Journal Article

Polarization and Inefficient Policies

Christian Schultz

in The Review of Economic Studies

Published on behalf of Review of Economic Studies Ltd

Volume 63, issue 2, pages 331-344
Published in print April 1996 | ISSN: 0034-6527
e-ISSN: 1467-937X | DOI: http://dx.doi.org/10.2307/2297855
Polarization and Inefficient Policies

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Two parties have different goals. Voters, but not parties, are uncertain about the functioning of the economy, in this case the costs of producing a public good. The parties each propose a policy, an election is held and the policy of the winning party is implemented. Voters and parties care about the level of the public good and costs. Two kinds of sequential equilibria exist; revealing, where voters learn the true costs and the implemented policy adjusts to costs, and non-revealing. If parties' preferences are polarized only non-revealing equilibria fulfill a refinement criterion like the intuitive criterion. If they are alike only revealing equilibria fulfill this criterion. Thus less political polarization improves information revelation.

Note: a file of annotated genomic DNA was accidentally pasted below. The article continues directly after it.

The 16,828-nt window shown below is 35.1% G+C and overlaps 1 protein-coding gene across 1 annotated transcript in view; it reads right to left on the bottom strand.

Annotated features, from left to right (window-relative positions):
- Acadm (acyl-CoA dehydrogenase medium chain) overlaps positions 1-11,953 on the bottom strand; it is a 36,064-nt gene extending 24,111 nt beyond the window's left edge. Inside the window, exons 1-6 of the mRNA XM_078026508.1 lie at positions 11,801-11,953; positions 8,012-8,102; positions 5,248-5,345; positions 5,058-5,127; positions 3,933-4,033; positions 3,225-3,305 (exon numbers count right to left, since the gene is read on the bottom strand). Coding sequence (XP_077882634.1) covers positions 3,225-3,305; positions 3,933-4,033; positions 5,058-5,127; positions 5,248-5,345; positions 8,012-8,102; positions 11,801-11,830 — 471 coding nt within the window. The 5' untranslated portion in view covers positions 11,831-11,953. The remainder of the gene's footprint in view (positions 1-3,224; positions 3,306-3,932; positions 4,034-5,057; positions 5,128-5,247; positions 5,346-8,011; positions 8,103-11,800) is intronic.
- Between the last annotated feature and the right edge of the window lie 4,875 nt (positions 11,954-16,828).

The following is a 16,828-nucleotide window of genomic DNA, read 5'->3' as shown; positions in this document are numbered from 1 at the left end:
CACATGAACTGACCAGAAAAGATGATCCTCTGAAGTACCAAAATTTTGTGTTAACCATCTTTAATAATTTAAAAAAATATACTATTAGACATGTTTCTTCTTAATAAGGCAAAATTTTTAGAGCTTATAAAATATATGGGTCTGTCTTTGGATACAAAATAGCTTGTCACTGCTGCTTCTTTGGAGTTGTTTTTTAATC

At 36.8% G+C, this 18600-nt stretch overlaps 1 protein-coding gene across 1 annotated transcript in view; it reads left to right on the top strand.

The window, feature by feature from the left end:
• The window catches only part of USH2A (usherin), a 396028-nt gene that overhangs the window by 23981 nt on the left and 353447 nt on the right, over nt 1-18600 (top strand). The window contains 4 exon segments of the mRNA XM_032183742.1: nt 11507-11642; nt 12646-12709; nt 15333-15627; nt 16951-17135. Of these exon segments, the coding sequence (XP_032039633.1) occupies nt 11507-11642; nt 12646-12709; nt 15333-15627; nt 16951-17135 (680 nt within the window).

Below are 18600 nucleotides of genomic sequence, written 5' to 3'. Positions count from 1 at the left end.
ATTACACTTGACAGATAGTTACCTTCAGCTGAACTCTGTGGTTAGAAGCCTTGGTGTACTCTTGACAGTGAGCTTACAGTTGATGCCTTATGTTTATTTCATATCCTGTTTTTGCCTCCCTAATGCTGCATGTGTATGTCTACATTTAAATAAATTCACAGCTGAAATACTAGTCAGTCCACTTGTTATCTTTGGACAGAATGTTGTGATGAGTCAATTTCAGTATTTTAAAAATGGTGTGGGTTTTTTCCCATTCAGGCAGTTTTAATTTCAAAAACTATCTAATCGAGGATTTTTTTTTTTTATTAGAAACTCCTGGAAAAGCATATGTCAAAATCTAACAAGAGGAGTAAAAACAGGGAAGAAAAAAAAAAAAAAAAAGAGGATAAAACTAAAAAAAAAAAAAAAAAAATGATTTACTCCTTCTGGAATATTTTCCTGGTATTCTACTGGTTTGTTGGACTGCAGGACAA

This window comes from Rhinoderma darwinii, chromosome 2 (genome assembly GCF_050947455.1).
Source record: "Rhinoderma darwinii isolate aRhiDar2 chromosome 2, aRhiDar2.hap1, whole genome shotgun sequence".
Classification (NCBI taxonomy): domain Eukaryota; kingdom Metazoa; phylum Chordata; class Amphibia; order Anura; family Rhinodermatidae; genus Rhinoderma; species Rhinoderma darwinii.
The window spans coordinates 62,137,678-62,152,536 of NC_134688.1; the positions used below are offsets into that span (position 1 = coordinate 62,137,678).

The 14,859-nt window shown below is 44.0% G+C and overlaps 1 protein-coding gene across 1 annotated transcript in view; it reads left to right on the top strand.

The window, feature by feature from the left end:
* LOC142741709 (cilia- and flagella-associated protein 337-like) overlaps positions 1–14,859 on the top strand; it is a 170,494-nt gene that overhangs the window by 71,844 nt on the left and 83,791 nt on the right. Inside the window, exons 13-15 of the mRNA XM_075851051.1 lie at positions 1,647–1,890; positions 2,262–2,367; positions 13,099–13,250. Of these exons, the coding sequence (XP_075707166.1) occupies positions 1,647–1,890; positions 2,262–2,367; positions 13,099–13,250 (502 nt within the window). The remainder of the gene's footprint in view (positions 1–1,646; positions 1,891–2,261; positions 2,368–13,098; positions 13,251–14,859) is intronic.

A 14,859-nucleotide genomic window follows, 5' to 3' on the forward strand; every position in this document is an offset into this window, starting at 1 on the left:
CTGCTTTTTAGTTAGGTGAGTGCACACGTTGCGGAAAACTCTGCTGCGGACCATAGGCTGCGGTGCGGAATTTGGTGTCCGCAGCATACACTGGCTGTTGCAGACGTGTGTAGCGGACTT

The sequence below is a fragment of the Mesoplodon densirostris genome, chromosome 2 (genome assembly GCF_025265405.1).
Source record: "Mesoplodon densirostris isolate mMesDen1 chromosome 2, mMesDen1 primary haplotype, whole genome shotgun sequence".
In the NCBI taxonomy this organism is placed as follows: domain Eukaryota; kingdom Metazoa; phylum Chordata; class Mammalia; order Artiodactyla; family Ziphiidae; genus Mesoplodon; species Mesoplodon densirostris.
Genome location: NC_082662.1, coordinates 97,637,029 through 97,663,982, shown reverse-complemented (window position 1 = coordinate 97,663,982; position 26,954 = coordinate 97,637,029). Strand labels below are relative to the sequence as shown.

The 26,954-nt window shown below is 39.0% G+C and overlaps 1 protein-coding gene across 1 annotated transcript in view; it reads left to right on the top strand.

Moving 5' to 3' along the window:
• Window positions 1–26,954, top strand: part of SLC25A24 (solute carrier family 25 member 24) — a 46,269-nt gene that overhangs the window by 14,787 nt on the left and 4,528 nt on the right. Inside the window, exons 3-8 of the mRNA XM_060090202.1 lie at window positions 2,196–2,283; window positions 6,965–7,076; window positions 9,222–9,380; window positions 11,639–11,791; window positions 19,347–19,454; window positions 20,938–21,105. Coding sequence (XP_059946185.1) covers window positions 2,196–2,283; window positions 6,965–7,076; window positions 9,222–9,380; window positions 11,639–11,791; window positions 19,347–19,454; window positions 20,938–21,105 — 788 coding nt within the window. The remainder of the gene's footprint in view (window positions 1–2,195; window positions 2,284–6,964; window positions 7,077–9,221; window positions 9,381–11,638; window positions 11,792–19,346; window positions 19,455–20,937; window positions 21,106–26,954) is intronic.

Journal Article.  0 words. 

Subjects: Economics

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